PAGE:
Riding the Chemo Wave

Image

I rode a metaphorical wave last year and I find I’m still riding it. It’s easier now, but memories of chemotherapy still keep coming back.

With the cold I’ve just had, my muscles were so sore for 24 hours, I thought I was back on chemotherapy – no energy, aching muscles and fatigue. Thank goodness it was just a very bad cold that laid me low for 10 days.

Photo by Julie Geldard

Photo by Julie Geldard

I’ve now recuperated and have just spent 9 days at Airlie Beach for Race Week. I was crewing on a J70 (7m) sports boat with my husband and two friends – perfect for recuperation of every aspect of my mind, body and spirit. The best part was we had a fun week and came third in our division. Very exciting!

My recent illness has caused me to think again about last year and riding the wave of feeling and being unwell.

Thinking back, when I had the initial consultation about chemotherapy with my Oncologist, we discussed what the side effects and experience would be like. She said, “some people say, ‘I’ve had worse hangovers than this’ and others have been on the phone to the nurses and me from day one.“ I thought I’m going to be the ‘hangover’ type. For the first three sessions (of FEC) which I had once every three weeks, that’s how it was.

I would feel unwell, needing to go to bed each afternoon for an hour or two (rather than not being able to get out of bed in the morning) over the first 5 days. In the second week, my energy would begin to slowly return. In week three I’d start to feel a little like my old self. The hardest part was  knowing I was going to have another session in a few days time and start the cycle all over again.

As the treatments progressed, I began to experience a disconnection between my brain and body. My mind couldn’t work out what was going on. It wasn’t like having a virus where your mind goes with the flow of your body. It was like I was being poisoned.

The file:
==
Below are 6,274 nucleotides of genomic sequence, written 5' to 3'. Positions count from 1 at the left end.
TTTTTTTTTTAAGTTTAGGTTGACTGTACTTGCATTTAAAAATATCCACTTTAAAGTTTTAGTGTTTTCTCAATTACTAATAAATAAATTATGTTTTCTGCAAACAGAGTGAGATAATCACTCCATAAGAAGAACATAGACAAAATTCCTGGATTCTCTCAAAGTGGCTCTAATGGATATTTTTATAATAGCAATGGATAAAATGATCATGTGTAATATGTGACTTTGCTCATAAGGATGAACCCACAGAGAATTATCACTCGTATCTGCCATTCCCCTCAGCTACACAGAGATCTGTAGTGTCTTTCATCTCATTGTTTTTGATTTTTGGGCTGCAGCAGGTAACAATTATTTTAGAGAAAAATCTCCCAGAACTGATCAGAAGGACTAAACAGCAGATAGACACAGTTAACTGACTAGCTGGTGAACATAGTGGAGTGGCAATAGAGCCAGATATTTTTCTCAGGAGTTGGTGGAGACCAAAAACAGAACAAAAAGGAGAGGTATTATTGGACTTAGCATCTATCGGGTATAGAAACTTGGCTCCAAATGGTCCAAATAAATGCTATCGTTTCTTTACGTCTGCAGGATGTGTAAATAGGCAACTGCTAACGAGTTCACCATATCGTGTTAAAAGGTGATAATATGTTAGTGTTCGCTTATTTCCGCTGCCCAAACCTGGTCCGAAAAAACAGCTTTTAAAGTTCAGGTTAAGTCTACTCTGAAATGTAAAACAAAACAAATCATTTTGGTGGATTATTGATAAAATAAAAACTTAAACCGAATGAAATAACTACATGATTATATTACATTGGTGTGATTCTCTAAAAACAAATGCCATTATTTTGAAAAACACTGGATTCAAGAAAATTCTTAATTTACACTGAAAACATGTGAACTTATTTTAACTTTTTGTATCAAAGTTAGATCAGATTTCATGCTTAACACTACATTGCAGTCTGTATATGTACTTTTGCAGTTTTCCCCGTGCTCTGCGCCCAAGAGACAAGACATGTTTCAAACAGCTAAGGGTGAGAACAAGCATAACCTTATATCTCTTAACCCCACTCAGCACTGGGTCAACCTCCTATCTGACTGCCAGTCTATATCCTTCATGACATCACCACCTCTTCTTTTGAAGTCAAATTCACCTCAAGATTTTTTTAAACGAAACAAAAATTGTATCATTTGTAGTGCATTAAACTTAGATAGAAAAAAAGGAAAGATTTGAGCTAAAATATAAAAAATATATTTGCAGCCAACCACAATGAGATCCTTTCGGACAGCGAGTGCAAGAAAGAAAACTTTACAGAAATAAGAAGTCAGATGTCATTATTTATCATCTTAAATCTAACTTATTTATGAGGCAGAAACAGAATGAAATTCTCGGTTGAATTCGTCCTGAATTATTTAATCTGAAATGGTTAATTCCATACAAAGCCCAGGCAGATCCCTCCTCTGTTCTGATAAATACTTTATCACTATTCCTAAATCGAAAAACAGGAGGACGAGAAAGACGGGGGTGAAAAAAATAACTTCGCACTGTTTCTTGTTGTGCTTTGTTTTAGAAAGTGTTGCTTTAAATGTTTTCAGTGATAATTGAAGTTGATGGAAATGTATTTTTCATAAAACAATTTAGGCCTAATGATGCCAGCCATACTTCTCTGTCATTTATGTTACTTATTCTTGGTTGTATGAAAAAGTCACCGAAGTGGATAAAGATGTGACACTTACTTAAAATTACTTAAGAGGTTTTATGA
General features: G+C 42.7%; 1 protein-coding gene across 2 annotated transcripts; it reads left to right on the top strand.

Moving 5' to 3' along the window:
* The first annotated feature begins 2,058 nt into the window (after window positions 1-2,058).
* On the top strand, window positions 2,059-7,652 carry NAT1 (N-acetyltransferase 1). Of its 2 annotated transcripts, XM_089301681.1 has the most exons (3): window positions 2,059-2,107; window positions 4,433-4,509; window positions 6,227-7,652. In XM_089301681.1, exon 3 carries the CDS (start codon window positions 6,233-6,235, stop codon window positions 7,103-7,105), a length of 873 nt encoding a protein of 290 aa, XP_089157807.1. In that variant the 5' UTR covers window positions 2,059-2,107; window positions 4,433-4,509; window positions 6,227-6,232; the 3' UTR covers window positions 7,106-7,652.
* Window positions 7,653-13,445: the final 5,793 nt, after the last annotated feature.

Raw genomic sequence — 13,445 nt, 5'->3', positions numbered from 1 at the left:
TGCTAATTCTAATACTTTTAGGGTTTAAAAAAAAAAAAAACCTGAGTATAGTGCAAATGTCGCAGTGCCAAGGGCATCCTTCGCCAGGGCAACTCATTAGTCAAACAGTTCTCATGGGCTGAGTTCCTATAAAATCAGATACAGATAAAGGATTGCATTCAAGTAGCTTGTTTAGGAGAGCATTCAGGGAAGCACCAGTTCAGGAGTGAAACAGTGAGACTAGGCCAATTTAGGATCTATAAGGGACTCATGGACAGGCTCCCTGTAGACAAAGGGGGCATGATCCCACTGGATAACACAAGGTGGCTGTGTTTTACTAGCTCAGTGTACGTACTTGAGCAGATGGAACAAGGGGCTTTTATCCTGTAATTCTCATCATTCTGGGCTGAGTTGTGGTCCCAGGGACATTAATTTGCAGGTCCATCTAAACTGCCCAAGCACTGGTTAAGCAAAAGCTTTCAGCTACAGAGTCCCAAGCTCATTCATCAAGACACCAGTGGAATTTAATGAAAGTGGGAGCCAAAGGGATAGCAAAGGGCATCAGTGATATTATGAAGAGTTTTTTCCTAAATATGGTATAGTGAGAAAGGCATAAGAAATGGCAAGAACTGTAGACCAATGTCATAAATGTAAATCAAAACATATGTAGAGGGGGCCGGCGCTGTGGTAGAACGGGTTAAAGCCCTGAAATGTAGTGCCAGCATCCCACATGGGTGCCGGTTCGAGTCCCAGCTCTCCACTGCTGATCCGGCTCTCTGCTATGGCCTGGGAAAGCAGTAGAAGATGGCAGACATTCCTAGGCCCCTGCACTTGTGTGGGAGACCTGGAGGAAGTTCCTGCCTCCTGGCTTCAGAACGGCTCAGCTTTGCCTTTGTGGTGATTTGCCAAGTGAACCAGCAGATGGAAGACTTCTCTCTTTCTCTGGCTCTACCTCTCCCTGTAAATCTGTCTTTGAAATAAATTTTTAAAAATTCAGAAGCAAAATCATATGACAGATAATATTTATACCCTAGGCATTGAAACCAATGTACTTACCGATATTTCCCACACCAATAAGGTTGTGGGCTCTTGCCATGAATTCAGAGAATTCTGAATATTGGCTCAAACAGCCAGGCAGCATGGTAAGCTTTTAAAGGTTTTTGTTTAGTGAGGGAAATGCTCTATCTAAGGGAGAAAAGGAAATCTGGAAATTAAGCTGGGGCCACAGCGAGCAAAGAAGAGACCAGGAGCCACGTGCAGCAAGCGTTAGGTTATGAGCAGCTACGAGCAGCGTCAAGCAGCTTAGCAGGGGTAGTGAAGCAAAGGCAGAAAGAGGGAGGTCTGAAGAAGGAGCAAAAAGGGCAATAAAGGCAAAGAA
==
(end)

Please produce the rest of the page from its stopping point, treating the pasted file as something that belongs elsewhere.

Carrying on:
Two days before the each chemo session, I would feel deeply sad and constantly break into tears when anyone talked to me.

By treatment three, I thought ‘I need help. I’m not coping with the emotional roller coaster I’m on.’ My Oncologist had told me that there are psychologists who specialize in assisting cancer patients. She’d recommended a practice on Sydney’s north shore. I got in touch with them, made an appointment and organized a referral and a five treatment programme through my GP. This enabled me to claim the sessions through Medicare. Fortunately I only needed two.

I wasn’t sure what I was so upset about. Was it that I had had early breast cancer? Was it post-operation depression? Was it the thought of beginning to feel well and then filling my body with more chemotherapy?

Even though I imagined the chemotherapy drugs as being ‘gold’, killing the cancer and making me well again, it didn’t feel like it. Going from feeling well to intentionally making myself ‘sick’ was mentally and emotionally tough. I felt desperate.

Body Surfing

With the assistance of the psychologist, I created the experience of being on chemotherapy, as being like body surfing. Sometimes you catch a wave and it dumps you. Other times you catch a wave and have a fun easy ride. This analogy made the experience easier. Whilst it didn’t stop the emotional roller coaster, I was able to accept the chemo, go with the flow of it and be okay with feeling sad and emotional. I gave up trying to stop ‘being dumped’.

Throughout my treatment I meditated every day. This gave me access to another sense of freedom which I’ll talk about next time.

Exercising on Chemo

This time last year I was supposed to be skiing. My mind was willing, but my body was completely incapable because of the chemotherapy. My doctor had said it was unlikely that I could ski and she was right.